At TenStep we are dedicated to helping organizations achieve their goals and strategies through the successful execution of critical business projects. We provide training, consulting and products for organizations to help them set up an environment where projects are successful. This includes help with strategic planning, portfolio management, program / project management, Project Management Offices (PMOs) and project lifecycles. For more information, visit www.TenStep.com or contact us at admin@TenStep.com.
Published in Blogs
Many project managers face situations where they are asked to meet fixed dates with very little, if any, margin for slippage. It is hard enough to manage that situation, but sometimes the customers do not meet their commitments. You have a big challenge already trying to hit a fixed date from the customer. Then the customer introduces additional challenges – for instance, not being able to define requirements fully. This can lead to inevitable delays and changing requirements.

There is a good solution to this problem from a project management perspective, but that does not mean you may not have to struggle to make it work. The key is to proactively utilize risk management, issues management, scope management, and proactive communication to your best advantage.

Manage Risks

When you start a project, the first thing you need to do is planning, including creating a Project Charter and a schedule. The planning process includes identifying risks and putting plans into place to mitigate those risks. If you do not think you can hit the imposed end-date, now is the time to say something. When you do, management starts to hear that the end-date is at risk before the project even begins. As part of the risk identification, you can ask the project team and your management for their ideas on how to mitigate the risk. Ideas might include extra staff, leaning heavily on users to get their requirements in on time, etc. Again, there is value in identifying the project risks and working with others on risk resolution. This process also helps from a communication standpoint to better manage expectations.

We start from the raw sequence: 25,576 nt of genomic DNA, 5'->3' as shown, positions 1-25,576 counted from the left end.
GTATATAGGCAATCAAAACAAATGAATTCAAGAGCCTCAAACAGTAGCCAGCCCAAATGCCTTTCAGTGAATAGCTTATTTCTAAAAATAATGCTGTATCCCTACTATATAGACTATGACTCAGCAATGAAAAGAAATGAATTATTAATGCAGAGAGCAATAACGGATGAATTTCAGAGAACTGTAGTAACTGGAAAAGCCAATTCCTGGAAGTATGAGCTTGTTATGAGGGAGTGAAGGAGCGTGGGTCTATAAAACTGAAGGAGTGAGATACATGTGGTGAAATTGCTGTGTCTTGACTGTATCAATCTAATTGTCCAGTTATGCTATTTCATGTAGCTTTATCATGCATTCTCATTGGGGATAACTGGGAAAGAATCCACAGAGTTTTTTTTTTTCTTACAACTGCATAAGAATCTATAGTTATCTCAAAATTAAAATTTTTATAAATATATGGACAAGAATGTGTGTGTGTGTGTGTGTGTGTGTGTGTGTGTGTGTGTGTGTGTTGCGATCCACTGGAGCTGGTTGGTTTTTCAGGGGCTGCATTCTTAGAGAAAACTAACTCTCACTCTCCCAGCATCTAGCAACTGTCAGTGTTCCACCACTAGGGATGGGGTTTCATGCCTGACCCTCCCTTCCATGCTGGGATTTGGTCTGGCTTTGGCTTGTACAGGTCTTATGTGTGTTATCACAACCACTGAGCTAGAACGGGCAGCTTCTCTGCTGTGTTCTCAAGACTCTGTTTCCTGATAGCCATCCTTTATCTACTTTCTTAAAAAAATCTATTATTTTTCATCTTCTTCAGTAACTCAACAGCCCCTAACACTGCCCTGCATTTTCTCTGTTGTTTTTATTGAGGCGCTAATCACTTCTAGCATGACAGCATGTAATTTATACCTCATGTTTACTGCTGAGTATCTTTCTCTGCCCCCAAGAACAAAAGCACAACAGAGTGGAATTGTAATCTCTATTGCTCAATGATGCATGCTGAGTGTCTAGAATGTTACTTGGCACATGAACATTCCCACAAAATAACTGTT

Manage Communication

The schedule and proactive communications also help the users better understand their role. For instance, do they really understand the need for timely feedback on requirements and the impact to the project if they are late? Do they understand the dates that they will be needed so that they can better plan their time? You can raise this as a risk and start to manage expectations for what will happen if the requirements come in late. It also gives you more foundation for the follow-up communications that may be required if the user’s dates start to slip.

Manage Issues and Scope

As the project progresses, continue to manage risks, issues, and communication proactively. For instance, if the users end up not meeting their dates in spite of your risk management plans, then you have an issue that needs to be addressed. Issues management (problem identification and resolution) needs to be performed. Again, get your team, management, and stakeholders involved. Ask your manager for input in resolving the problem that is now impacting your completion date. You do not have direct authority over the users. Get more accountability from your management and the business managers to help resolve project resource problems. Your managers and sponsors are also the ones in a position to manage priorities to get the work done. Again, if the problem cannot be resolved perfectly, at least you are continuing to manage expectations.